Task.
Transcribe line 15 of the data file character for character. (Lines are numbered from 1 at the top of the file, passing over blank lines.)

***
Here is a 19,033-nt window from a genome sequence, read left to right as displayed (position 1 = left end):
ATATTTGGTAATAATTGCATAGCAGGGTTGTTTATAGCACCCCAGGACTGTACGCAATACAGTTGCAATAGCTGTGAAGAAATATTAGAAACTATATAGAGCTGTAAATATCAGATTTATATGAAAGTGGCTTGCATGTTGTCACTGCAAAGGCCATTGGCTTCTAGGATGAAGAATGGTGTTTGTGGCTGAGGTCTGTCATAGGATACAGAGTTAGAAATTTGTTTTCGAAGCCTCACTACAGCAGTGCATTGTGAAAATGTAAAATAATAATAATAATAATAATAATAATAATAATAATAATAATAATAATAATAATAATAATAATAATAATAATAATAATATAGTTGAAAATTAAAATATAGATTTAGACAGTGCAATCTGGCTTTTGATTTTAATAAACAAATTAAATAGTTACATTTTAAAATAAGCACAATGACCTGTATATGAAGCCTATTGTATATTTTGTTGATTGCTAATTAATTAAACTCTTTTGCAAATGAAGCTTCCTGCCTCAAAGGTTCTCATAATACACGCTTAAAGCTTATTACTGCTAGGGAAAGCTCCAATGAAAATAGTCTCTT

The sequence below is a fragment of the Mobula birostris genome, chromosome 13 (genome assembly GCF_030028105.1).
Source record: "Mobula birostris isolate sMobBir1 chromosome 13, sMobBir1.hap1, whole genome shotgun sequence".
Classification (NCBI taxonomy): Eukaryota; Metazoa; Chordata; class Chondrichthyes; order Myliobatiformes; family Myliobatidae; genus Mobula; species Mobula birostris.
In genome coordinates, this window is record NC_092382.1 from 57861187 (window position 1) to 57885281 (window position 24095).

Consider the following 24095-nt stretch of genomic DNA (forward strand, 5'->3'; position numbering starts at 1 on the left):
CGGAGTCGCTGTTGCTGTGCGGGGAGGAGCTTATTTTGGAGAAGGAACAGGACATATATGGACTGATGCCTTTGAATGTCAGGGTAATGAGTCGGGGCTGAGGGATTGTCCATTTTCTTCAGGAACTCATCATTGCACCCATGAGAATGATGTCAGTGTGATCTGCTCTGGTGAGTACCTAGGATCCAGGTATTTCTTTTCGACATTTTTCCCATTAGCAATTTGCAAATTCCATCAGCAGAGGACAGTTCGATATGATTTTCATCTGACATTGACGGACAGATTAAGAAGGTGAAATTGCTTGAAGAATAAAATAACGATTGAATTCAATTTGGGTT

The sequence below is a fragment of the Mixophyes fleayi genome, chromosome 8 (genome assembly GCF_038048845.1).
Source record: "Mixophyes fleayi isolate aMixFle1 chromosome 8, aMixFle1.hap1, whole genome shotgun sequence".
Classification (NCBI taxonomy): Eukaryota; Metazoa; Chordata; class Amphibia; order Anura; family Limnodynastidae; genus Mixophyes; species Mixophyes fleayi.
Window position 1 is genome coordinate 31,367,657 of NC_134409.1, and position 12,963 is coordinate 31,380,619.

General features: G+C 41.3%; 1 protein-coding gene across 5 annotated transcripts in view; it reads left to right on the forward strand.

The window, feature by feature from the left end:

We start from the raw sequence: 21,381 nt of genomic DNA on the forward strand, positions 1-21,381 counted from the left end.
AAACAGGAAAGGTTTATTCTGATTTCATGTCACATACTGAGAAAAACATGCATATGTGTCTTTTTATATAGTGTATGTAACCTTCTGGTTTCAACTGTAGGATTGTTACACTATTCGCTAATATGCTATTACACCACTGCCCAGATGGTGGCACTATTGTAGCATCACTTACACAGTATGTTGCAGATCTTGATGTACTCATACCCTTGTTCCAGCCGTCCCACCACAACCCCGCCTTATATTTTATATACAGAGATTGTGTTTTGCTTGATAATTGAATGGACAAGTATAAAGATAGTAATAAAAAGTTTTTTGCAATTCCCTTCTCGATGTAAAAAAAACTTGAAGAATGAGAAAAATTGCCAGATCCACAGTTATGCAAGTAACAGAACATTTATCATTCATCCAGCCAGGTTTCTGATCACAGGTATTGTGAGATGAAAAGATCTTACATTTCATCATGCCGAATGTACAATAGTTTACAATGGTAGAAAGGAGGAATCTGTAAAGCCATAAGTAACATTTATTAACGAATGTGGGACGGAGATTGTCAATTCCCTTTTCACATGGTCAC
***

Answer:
We start from the raw sequence: 21,381 nt of genomic DNA on the forward strand, positions 1-21,381 counted from the left end.